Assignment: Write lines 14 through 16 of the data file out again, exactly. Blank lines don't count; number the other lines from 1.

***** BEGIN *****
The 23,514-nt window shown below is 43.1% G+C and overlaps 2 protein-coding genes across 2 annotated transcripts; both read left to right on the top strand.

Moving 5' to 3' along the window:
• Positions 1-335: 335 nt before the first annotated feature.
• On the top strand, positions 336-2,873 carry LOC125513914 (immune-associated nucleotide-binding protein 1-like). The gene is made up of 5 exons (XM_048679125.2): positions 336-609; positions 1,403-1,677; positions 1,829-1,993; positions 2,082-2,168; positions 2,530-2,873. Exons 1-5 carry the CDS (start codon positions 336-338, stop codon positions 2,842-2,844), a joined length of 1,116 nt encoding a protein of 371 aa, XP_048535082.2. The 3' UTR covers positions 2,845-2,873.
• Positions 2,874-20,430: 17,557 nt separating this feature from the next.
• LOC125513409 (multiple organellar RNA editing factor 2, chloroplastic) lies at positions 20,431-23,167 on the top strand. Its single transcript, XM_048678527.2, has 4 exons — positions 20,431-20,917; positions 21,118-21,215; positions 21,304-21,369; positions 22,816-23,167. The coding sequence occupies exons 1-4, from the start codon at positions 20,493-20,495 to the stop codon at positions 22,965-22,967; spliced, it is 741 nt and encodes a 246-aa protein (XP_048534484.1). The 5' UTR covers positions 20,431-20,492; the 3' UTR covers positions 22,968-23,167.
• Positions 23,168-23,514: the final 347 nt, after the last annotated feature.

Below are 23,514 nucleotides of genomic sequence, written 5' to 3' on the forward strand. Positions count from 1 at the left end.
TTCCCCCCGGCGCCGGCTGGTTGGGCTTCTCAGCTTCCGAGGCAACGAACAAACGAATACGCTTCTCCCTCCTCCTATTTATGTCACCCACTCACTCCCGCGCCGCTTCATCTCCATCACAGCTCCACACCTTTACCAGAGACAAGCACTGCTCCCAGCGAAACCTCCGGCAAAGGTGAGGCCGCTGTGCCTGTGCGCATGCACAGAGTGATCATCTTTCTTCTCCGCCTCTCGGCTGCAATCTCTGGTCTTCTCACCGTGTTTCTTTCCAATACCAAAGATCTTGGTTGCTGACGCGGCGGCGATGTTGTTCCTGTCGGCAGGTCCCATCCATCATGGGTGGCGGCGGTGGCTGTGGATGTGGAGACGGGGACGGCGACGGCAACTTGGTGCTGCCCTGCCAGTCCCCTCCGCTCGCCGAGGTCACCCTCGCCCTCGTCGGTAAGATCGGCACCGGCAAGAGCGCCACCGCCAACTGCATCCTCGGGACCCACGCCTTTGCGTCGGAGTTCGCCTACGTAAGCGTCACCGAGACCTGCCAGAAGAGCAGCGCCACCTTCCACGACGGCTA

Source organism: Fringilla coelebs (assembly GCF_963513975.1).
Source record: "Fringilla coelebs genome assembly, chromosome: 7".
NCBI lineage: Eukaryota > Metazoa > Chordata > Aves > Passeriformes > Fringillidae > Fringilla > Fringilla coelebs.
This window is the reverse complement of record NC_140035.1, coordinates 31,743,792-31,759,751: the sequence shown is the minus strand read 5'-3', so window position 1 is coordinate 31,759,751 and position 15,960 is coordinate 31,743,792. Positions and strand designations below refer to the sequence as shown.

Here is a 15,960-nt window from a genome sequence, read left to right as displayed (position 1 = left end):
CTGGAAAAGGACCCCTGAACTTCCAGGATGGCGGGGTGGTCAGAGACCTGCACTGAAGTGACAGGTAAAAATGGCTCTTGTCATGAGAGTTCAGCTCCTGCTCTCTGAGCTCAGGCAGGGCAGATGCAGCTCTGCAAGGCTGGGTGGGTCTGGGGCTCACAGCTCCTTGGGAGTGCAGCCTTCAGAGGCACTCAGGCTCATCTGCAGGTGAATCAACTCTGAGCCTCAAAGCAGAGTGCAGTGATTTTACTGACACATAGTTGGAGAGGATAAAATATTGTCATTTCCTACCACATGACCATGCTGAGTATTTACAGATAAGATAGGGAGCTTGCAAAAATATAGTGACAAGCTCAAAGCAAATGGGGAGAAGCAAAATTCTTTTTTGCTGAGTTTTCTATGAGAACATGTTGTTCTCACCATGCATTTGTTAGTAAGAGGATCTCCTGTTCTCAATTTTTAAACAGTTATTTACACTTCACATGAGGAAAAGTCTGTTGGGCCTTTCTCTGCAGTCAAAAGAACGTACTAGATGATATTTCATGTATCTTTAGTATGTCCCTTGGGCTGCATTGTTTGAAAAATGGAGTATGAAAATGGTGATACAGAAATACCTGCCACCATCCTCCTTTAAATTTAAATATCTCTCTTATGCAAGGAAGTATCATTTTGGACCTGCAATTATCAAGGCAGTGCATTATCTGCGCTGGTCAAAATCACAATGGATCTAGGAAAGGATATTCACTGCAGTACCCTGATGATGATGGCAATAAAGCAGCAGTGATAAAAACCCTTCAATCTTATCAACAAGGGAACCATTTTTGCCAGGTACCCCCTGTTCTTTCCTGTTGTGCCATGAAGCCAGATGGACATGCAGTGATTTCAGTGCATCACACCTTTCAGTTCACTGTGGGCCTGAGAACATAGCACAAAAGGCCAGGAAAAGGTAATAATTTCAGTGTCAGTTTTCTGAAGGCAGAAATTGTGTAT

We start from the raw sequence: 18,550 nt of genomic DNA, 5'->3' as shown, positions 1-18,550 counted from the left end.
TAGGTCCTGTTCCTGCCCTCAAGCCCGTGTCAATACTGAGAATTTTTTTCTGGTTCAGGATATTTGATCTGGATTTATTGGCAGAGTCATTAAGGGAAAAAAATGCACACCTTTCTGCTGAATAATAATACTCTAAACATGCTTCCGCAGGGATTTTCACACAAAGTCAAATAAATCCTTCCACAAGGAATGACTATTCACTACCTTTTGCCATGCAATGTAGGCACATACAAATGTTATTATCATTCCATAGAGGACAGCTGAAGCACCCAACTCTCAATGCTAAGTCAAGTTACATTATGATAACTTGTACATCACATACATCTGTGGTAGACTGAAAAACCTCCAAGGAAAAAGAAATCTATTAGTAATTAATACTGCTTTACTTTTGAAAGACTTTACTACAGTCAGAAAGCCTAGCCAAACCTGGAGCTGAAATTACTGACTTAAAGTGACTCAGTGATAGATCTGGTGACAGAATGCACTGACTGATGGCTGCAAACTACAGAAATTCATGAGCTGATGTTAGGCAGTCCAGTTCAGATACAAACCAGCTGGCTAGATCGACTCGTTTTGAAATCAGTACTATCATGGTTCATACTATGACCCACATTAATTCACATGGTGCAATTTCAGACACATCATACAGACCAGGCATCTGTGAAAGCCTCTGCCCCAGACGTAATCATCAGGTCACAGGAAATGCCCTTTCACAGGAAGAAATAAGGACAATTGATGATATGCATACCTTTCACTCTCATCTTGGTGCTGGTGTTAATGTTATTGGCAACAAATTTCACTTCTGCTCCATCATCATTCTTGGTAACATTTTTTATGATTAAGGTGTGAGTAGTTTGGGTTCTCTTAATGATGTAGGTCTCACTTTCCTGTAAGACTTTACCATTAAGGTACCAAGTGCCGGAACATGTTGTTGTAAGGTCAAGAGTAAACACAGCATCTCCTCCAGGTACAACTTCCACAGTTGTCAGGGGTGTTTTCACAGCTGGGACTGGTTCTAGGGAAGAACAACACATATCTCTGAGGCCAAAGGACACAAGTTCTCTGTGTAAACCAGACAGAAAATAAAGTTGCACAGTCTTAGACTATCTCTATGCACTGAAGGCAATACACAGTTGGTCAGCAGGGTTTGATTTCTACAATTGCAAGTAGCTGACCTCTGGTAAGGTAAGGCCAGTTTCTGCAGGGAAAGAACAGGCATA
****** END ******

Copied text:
Here is a 15,960-nt window from a genome sequence, read left to right as displayed (position 1 = left end):
CTGGAAAAGGACCCCTGAACTTCCAGGATGGCGGGGTGGTCAGAGACCTGCACTGAAGTGACAGGTAAAAATGGCTCTTGTCATGAGAGTTCAGCTCCTGCTCTCTGAGCTCAGGCAGGGCAGATGCAGCTCTGCAAGGCTGGGTGGGTCTGGGGCTCACAGCTCCTTGGGAGTGCAGCCTTCAGAGGCACTCAGGCTCATCTGCAGGTGAATCAACTCTGAGCCTCAAAGCAGAGTGCAGTGATTTTACTGACACATAGTTGGAGAGGATAAAATATTGTCATTTCCTACCACATGACCATGCTGAGTATTTACAGATAAGATAGGGAGCTTGCAAAAATATAGTGACAAGCTCAAAGCAAATGGGGAGAAGCAAAATTCTTTTTTGCTGAGTTTTCTATGAGAACATGTTGTTCTCACCATGCATTTGTTAGTAAGAGGATCTCCTGTTCTCAATTTTTAAACAGTTATTTACACTTCACATGAGGAAAAGTCTGTTGGGCCTTTCTCTGCAGTCAAAAGAACGTACTAGATGATATTTCATGTATCTTTAGTATGTCCCTTGGGCTGCATTGTTTGAAAAATGGAGTATGAAAATGGTGATACAGAAATACCTGCCACCATCCTCCTTTAAATTTAAATATCTCTCTTATGCAAGGAAGTATCATTTTGGACCTGCAATTATCAAGGCAGTGCATTATCTGCGCTGGTCAAAATCACAATGGATCTAGGAAAGGATATTCACTGCAGTACCCTGATGATGATGGCAATAAAGCAGCAGTGATAAAAACCCTTCAATCTTATCAACAAGGGAACCATTTTTGCCAGGTACCCCCTGTTCTTTCCTGTTGTGCCATGAAGCCAGATGGACATGCAGTGATTTCAGTGCATCACACCTTTCAGTTCACTGTGGGCCTGAGAACATAGCACAAAAGGCCAGGAAAAGGTAATAATTTCAGTGTCAGTTTTCTGAAGGCAGAAATTGTGTAT

We start from the raw sequence: 18,550 nt of genomic DNA, 5'->3' as shown, positions 1-18,550 counted from the left end.